You may have given away your right to feel the holiday spirit via some click-through license dreamed up by an over-exuberant lawyer. Don’t believe me? Anything is possible in the world of contracts; read on…
By submitting a photograph or any other materials or information to the Web Site (including, without limitation, your name, picture, likeness, voice or biographical information, vocal messages, text messages or text) (each a “Submission”), you hereby grant to Company, its subsidiaries and affiliated companies and each of their respective licensees, successors and assigns (collectively, the “OfficeMax Entities”), the unlimited, worldwide, irrevocable, perpetual and royalty-free right and license to use, host, cache, store, copy, distribute, display, perform, publish, broadcast, transmit, modify, reformat, translate or otherwise exploit in any manner whatsoever your Submission throughout the universe, in perpetuity [didn’t they already say that once] in any manner and venue and for any purpose whatsoever, including, without limitation, for the purposes of advertising, promotion or trade in promoting and publicizing Company and its products and services, by means of any and all media and devices whether now known or hereafter devised, which includes, without limitation, the unlimited right and permission to post the Submission on this Web Site. [In case you weren’t keeping track, this is the entire first sentence — we just reached the first period.] The OfficeMax Entities shall have the right, in their sole discretion, to edit, composite, morph, scan, duplicate, or alter your Submission in any manner for any purpose which the OfficeMax Entities deem necessary or desirable (each, a Modification), and you irrevocably waive any moral rights you may have in your Submission, even if a Modification is not acceptable to you. You agree that you have no right of approval, no claim of compensation, and no claim (including, without limitation, claims based upon invasion of privacy, defamation or right of publicity [I have a right of publicity?]) arising out of any use or Modification of your Submission, including, without limitation, any blurring, alteration, editing, morphing, distortion, illusionary effect, faulty reproduction, fictionalization or use in any composite form.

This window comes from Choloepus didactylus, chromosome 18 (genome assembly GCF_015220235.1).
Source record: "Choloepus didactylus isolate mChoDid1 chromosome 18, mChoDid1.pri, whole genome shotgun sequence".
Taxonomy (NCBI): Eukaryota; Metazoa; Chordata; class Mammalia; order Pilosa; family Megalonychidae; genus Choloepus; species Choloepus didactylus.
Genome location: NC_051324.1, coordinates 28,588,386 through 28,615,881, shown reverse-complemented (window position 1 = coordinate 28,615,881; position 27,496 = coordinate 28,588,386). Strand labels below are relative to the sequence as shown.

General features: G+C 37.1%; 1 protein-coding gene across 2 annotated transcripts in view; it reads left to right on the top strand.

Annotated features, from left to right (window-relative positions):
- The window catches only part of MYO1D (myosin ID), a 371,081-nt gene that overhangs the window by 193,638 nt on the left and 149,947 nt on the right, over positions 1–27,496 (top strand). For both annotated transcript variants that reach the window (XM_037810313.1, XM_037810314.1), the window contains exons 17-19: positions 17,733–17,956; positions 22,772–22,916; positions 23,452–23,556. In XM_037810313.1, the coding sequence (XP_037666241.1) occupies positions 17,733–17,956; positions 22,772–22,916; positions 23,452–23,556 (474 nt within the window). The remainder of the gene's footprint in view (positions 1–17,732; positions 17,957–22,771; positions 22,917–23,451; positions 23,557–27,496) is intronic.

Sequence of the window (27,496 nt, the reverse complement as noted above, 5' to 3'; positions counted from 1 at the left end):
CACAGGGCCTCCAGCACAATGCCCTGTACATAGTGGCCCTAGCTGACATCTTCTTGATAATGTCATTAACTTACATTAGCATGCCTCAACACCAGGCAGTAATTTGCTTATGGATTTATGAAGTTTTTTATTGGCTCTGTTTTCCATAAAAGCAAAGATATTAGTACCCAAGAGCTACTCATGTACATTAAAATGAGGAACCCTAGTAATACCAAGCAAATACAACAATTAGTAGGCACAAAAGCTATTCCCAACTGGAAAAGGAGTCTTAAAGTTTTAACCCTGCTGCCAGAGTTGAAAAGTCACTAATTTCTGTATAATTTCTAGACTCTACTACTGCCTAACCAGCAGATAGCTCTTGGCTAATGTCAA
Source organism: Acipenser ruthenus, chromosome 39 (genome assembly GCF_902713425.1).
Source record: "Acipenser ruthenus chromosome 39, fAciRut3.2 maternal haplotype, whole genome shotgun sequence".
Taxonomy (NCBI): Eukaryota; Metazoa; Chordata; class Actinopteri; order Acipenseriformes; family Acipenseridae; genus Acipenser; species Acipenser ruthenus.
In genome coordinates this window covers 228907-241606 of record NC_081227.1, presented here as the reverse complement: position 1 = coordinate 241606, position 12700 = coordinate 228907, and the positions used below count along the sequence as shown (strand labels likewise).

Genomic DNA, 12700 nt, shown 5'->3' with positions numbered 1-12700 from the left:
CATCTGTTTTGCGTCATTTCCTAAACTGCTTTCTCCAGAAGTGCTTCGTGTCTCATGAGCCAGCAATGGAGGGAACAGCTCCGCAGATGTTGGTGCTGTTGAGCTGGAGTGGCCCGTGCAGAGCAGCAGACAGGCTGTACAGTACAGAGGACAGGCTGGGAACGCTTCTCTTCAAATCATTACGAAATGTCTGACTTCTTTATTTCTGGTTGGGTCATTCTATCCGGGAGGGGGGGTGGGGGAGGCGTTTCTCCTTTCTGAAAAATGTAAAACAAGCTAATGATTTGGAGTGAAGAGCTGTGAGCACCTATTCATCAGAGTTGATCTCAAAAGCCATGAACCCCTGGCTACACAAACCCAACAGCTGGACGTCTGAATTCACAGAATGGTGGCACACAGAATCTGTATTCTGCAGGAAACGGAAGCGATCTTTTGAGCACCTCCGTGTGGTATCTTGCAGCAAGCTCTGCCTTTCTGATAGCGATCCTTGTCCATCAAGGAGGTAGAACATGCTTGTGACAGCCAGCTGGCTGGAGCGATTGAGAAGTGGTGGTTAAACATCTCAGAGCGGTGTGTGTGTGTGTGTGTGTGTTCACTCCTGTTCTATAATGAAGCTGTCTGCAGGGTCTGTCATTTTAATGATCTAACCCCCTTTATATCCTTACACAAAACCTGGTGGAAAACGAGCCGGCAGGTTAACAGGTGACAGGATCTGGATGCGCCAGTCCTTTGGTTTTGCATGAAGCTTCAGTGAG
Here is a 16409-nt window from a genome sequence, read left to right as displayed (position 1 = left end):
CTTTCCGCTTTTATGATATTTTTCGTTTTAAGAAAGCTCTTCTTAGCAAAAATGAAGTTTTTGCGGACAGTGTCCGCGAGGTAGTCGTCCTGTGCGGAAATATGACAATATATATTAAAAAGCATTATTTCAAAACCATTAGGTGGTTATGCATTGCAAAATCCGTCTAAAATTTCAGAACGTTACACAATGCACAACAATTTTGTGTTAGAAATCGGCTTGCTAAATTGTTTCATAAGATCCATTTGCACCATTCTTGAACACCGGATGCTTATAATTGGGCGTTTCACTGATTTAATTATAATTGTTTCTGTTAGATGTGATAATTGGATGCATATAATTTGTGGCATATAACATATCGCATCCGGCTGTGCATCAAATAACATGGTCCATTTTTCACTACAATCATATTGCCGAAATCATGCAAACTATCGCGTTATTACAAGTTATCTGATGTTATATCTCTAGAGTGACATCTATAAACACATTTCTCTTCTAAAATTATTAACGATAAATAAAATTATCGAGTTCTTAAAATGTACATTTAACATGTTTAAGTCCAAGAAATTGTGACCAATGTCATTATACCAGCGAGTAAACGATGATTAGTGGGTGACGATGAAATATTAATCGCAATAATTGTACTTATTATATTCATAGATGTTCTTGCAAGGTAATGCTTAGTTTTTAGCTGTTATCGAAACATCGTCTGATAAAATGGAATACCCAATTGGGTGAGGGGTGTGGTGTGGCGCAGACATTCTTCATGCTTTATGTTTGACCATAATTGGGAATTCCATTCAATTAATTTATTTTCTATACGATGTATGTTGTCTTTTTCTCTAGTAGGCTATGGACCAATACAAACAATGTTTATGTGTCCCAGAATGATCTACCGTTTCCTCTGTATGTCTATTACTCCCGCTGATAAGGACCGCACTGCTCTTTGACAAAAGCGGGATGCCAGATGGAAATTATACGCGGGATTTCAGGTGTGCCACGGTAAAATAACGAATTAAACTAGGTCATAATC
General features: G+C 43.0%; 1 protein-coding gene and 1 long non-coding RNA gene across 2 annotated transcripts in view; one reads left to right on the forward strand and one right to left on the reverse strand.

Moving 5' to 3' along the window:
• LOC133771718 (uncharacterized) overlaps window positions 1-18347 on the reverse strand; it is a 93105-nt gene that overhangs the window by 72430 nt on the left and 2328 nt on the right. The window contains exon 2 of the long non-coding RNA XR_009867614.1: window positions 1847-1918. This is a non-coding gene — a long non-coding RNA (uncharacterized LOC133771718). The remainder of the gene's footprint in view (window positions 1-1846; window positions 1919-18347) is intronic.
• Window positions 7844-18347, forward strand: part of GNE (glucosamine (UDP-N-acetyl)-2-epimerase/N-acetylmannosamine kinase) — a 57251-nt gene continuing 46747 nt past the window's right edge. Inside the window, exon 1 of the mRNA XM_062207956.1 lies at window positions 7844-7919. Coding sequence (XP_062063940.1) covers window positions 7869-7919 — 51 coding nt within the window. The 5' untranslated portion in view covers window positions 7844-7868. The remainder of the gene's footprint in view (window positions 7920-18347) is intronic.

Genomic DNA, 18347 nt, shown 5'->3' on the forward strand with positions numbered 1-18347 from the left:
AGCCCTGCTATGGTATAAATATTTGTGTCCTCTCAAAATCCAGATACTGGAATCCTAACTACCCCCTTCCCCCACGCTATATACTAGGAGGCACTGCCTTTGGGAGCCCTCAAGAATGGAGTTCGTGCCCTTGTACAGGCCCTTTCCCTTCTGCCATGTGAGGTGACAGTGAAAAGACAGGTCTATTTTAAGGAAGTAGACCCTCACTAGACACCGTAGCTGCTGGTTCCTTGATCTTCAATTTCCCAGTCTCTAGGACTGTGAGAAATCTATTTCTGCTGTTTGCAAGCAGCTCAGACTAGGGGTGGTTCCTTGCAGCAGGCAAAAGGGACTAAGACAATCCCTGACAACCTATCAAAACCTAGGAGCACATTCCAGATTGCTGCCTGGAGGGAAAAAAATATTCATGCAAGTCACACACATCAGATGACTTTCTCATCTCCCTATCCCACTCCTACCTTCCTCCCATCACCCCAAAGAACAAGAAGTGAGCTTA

A right of publicity? This must have been drafted by a lawyer from Hollywood. There are other neat bits, too — I had to look up the definition of the term “estoppel”1 for instance. The irony doesn’t end there, either. I had to Photoshop together small screen-shots of the Elf Yourself ™ Flash applet in order to put together the graphic you see here. The reason for that effort? The does not match the one embedded in the Flash applet! Just think, if one didn’t bothered to scroll through the text in the applet, all of this fun would be missed. It seems like the work of an overly excessive legal mind (who else would use the word “estoppel”?). Or, (“without limitation”) a committee of overly excessive legal minds.
Needless to say, I found this to be way over the top, so I decided not to send an Elf Yourself reply.
- “a bar or impediment preventing a party from asserting a fact or a claim inconsistent with a position that party previously took, either by conduct or words, esp. where a representation has been relied or acted upon by others.” — estoppel. Dictionary.com Unabridged (v 1.1). Retrieved December 22, 2007, from Dictionary.com website: http://dictionary.reference.com/browse/estoppel [↩]